I have two car-oriented news items today. The first concerns the introduction of carbon nanospheres into lubricants as a means of reducing friction. From a March 5, 2015 news item on Nanowerk,
Tiny, perfectly smooth carbon spheres added to motor oil have been shown to reduce friction and wear typically seen in engines by as much as 25 percent, suggesting a similar enhancement in fuel economy.
The researchers also have shown how to potentially mass-produce the spheres, making them hundreds of times faster than previously possible using ultrasound to speed chemical reactions in manufacturing.
“People have been making these spheres for about the last 10 years, but what we discovered was that instead of taking the 24 hours of synthesis normally needed, we can make them in 5 minutes,” said Vilas Pol, an associate professor of chemical engineering at Purdue University.
The spheres are 100-500 nanometers in diameter, a range that generally matches the “surface roughness” of moving engine components.
“So the spheres are able to help fill in these areas and reduce friction,” said mechanical engineering doctoral student Abdullah A. Alazemi.
A March 4, 2015 Purdue University news release by Emil Venere, which originated the news item, elaborates on the impact this finding could have (Note: A link has been removed),
Tests show friction is reduced by 10 percent to 25 percent when using motor oil containing 3 percent of the spheres by weight.
“Reducing friction by 10 to 25 percent would be a significant improvement,” Sadeghi said. “Many industries are trying to reduce friction through modification of lubricants. The primary benefit to reducing friction is improved fuel economy.”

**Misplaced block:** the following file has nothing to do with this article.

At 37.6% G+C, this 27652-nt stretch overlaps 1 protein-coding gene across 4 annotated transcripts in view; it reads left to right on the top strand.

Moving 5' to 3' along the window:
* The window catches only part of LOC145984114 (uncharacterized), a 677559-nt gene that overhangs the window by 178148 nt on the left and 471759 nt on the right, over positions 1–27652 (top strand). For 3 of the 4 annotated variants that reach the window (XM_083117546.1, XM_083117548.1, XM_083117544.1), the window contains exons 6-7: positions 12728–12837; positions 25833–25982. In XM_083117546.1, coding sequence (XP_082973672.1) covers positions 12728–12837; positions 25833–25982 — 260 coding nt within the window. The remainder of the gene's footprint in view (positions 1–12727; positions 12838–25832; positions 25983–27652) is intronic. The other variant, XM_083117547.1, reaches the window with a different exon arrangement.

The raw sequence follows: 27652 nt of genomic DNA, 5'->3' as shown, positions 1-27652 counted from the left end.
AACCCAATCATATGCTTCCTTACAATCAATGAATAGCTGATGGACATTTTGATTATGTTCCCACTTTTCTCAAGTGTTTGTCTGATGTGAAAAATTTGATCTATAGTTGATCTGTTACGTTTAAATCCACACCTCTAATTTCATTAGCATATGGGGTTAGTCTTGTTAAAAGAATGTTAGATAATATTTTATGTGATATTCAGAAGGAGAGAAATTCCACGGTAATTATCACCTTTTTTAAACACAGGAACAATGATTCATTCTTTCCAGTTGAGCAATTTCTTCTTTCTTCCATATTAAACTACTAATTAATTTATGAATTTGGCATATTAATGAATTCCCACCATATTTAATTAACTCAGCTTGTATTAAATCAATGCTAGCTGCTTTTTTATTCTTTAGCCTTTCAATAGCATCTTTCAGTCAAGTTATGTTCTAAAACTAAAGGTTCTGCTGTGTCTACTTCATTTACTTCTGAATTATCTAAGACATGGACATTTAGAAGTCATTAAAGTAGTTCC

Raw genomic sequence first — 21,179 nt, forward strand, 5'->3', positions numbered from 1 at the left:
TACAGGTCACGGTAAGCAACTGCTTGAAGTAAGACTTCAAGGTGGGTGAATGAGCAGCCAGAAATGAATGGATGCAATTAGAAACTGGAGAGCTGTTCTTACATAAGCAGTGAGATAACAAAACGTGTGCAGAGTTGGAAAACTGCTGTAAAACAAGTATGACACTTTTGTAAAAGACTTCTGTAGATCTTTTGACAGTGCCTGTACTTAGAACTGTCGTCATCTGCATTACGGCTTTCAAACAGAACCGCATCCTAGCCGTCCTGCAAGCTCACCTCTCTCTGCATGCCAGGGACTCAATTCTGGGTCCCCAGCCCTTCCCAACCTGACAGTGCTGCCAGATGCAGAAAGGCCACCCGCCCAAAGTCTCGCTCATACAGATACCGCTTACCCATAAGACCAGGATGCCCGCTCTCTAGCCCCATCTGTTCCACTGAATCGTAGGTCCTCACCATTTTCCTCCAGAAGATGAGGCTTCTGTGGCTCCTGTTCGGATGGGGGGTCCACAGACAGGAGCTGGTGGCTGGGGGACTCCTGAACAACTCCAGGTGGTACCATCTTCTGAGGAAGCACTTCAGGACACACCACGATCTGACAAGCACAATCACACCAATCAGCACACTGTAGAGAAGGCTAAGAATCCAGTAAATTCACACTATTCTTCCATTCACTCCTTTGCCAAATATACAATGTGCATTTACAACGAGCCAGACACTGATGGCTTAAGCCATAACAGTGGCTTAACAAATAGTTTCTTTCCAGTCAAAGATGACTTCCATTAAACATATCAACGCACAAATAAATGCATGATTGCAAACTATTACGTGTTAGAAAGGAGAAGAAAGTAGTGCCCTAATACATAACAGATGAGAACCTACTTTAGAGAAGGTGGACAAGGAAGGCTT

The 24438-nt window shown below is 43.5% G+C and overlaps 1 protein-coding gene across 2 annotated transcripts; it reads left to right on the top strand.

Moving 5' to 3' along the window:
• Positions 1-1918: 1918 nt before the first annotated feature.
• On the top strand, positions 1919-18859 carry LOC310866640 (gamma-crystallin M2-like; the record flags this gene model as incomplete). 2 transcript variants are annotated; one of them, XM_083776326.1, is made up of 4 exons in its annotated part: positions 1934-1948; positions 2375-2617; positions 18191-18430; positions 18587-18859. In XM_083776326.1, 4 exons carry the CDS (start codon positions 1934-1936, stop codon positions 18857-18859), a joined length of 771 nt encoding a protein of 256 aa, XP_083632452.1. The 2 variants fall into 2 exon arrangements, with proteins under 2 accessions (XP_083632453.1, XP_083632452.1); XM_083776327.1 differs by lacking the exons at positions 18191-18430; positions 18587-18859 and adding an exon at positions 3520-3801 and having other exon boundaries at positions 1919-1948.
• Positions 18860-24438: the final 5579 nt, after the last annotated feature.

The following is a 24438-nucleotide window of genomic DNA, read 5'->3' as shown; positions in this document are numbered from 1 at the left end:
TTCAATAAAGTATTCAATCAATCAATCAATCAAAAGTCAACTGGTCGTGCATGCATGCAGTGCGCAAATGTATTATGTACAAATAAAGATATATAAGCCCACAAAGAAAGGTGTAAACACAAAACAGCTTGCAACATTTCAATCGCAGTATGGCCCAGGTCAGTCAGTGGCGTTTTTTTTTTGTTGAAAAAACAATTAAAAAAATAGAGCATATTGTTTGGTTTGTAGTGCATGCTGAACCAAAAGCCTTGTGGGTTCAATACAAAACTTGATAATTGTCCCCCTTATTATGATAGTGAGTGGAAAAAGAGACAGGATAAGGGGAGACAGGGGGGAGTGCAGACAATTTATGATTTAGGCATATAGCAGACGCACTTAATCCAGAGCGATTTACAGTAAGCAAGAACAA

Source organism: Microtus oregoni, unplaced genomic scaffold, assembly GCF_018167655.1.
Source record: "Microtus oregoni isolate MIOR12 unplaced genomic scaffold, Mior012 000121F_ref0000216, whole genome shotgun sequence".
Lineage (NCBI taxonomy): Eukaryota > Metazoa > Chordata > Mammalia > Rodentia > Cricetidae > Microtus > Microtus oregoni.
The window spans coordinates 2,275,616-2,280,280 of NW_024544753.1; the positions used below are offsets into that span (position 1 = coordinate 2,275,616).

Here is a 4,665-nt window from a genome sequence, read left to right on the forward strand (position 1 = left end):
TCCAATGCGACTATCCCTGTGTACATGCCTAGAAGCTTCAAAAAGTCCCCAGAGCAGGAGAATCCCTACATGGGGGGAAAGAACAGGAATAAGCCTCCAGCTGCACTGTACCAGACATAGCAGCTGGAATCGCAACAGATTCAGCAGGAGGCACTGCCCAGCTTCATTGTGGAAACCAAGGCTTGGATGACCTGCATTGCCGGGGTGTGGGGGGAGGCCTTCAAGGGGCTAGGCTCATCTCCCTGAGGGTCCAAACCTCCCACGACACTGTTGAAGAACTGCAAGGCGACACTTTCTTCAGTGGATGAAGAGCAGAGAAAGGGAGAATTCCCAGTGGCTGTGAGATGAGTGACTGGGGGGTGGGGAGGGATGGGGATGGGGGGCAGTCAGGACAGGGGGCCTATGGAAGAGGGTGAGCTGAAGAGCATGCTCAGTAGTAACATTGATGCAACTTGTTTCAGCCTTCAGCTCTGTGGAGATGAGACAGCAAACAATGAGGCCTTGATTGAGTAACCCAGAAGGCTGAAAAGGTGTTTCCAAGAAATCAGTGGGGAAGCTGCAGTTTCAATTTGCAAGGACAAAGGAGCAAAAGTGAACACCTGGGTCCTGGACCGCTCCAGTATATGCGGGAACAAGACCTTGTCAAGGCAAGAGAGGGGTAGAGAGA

Friction is greatest when an engine is starting and shutting off, so improved lubrication is especially needed at those times.
“Introducing microspheres helps separate the surfaces because the spheres are free to move,” Alazemi said. “It also is possible that these spheres are rolling and acting as little ball bearings, but further research is needed to confirm this.” [emphasis mine]
Findings indicate adding the spheres did not change the viscosity of the oil.
“It’s very important not to increase the viscosity because you want to maintain the fluidity of the oil so that it can penetrate within engine parts,” Alazemi said.
The spheres are created using ultrasound to produce bubbles in a fluid containing a chemical compound called resorcinol and formaldehyde. The bubbles expand and collapse, generating heat that drives chemical reactions to produce polymer particles. These polymeric particles are then heated in a furnace to about 900 degrees Celsius, yielding the perfectly smooth spheres.
“A major innovation is that professor Pol has shown how to make lots of these spheres, which is important for potential industrial applications,” Sadeghi said.
Etacheri said, “Electron microscopy images and Raman spectra taken before and after their use show the spheres are undamaged, suggesting they can withstand the punishing environment inside engines and other machinery.”
Funding was provided by Purdue’s School of Chemical Engineering. Electron microscopy studies were performed at the Birck Nanotechnology Center in Purdue’s Discovery Park.